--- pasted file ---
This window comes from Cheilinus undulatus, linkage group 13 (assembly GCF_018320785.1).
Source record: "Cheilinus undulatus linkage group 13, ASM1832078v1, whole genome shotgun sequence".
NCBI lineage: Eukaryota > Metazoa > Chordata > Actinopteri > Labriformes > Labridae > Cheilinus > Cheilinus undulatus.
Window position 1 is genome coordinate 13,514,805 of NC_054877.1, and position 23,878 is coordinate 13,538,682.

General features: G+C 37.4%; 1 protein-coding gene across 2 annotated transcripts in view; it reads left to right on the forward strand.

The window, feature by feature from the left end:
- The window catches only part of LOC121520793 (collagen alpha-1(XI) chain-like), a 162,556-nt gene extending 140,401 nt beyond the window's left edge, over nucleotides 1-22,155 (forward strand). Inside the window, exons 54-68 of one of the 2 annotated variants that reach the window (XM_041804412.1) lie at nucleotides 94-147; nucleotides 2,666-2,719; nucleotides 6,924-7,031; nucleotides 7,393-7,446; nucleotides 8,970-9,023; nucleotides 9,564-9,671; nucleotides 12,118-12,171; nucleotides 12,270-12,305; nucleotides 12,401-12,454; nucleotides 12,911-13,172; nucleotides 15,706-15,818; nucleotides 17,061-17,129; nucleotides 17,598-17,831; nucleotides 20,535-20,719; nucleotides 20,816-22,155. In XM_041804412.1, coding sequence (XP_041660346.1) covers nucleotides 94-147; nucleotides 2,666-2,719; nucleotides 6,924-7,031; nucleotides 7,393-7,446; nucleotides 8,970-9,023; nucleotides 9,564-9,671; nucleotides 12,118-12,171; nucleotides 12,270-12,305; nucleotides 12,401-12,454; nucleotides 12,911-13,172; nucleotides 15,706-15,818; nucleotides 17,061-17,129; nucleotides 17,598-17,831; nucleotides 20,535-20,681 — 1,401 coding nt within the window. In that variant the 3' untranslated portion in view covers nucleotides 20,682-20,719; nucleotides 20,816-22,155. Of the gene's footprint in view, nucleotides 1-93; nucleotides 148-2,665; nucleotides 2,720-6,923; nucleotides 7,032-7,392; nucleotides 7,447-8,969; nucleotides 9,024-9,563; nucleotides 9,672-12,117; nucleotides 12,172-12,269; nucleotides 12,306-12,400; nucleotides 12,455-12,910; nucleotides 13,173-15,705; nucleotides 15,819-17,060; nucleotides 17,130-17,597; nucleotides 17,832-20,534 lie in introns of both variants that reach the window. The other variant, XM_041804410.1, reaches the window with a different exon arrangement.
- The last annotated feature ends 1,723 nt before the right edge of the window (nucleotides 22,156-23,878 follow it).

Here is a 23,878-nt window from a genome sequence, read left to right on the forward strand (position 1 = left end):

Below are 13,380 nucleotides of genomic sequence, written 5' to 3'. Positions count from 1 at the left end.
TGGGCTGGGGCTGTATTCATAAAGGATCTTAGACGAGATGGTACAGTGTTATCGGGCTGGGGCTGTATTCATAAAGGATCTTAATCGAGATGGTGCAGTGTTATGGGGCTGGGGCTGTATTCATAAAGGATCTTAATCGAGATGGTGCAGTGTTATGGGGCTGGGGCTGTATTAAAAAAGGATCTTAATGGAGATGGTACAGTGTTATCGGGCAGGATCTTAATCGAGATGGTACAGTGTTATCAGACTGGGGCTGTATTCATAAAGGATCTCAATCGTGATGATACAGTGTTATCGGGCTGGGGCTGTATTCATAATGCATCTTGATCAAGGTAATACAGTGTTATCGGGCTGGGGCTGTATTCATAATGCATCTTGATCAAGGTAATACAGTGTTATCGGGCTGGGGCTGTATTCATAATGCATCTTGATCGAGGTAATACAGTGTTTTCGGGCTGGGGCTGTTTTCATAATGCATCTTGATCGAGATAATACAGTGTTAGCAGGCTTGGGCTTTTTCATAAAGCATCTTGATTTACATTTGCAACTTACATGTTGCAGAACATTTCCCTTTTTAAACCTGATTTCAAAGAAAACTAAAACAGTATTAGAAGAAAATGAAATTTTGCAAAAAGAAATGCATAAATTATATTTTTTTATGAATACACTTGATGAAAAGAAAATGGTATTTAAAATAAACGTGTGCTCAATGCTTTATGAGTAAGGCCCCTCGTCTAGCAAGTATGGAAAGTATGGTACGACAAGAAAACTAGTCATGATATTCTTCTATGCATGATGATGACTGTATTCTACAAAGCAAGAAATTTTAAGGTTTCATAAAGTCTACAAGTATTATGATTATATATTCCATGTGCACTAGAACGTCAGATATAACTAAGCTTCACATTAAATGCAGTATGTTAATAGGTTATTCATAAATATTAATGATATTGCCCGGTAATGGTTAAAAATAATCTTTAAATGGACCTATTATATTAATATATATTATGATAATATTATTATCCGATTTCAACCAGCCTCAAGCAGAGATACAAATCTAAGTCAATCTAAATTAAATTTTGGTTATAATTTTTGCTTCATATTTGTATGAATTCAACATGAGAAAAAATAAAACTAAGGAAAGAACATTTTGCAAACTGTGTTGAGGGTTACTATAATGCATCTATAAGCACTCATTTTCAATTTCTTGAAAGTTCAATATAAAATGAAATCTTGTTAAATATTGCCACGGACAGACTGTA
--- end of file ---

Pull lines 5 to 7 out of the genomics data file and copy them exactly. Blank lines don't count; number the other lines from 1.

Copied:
General features: G+C 37.4%; 1 protein-coding gene across 2 annotated transcripts in view; it reads left to right on the forward strand.

The window, feature by feature from the left end:
- The window catches only part of LOC121520793 (collagen alpha-1(XI) chain-like), a 162,556-nt gene extending 140,401 nt beyond the window's left edge, over nucleotides 1-22,155 (forward strand). Inside the window, exons 54-68 of one of the 2 annotated variants that reach the window (XM_041804412.1) lie at nucleotides 94-147; nucleotides 2,666-2,719; nucleotides 6,924-7,031; nucleotides 7,393-7,446; nucleotides 8,970-9,023; nucleotides 9,564-9,671; nucleotides 12,118-12,171; nucleotides 12,270-12,305; nucleotides 12,401-12,454; nucleotides 12,911-13,172; nucleotides 15,706-15,818; nucleotides 17,061-17,129; nucleotides 17,598-17,831; nucleotides 20,535-20,719; nucleotides 20,816-22,155. In XM_041804412.1, coding sequence (XP_041660346.1) covers nucleotides 94-147; nucleotides 2,666-2,719; nucleotides 6,924-7,031; nucleotides 7,393-7,446; nucleotides 8,970-9,023; nucleotides 9,564-9,671; nucleotides 12,118-12,171; nucleotides 12,270-12,305; nucleotides 12,401-12,454; nucleotides 12,911-13,172; nucleotides 15,706-15,818; nucleotides 17,061-17,129; nucleotides 17,598-17,831; nucleotides 20,535-20,681 — 1,401 coding nt within the window. In that variant the 3' untranslated portion in view covers nucleotides 20,682-20,719; nucleotides 20,816-22,155. Of the gene's footprint in view, nucleotides 1-93; nucleotides 148-2,665; nucleotides 2,720-6,923; nucleotides 7,032-7,392; nucleotides 7,447-8,969; nucleotides 9,024-9,563; nucleotides 9,672-12,117; nucleotides 12,172-12,269; nucleotides 12,306-12,400; nucleotides 12,455-12,910; nucleotides 13,173-15,705; nucleotides 15,819-17,060; nucleotides 17,130-17,597; nucleotides 17,832-20,534 lie in introns of both variants that reach the window. The other variant, XM_041804410.1, reaches the window with a different exon arrangement.